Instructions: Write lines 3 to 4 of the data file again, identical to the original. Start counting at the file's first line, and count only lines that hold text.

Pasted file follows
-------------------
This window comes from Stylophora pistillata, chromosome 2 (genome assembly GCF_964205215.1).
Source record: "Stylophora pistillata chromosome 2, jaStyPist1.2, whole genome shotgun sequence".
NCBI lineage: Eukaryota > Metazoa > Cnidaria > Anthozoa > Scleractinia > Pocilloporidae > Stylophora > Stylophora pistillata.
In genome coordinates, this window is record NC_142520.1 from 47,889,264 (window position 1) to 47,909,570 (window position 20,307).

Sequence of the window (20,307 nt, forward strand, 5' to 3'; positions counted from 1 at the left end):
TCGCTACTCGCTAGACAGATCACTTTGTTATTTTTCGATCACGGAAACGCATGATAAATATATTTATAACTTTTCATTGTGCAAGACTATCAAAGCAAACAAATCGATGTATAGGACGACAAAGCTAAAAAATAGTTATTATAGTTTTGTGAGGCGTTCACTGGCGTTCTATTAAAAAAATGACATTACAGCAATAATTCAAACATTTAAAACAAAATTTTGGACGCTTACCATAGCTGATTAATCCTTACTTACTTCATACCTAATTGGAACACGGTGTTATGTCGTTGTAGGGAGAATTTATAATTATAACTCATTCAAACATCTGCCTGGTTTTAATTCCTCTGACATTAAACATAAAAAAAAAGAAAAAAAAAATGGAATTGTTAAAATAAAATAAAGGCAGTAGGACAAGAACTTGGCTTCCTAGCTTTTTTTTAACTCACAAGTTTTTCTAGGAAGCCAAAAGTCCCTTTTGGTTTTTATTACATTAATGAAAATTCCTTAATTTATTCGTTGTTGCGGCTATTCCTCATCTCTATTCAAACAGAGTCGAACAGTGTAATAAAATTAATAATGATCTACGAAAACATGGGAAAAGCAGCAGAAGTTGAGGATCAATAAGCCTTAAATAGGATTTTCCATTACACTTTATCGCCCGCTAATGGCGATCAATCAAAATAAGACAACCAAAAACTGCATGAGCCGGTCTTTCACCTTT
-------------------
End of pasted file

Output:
NCBI lineage: Eukaryota > Metazoa > Cnidaria > Anthozoa > Scleractinia > Pocilloporidae > Stylophora > Stylophora pistillata.
In genome coordinates, this window is record NC_142520.1 from 47,889,264 (window position 1) to 47,909,570 (window position 20,307).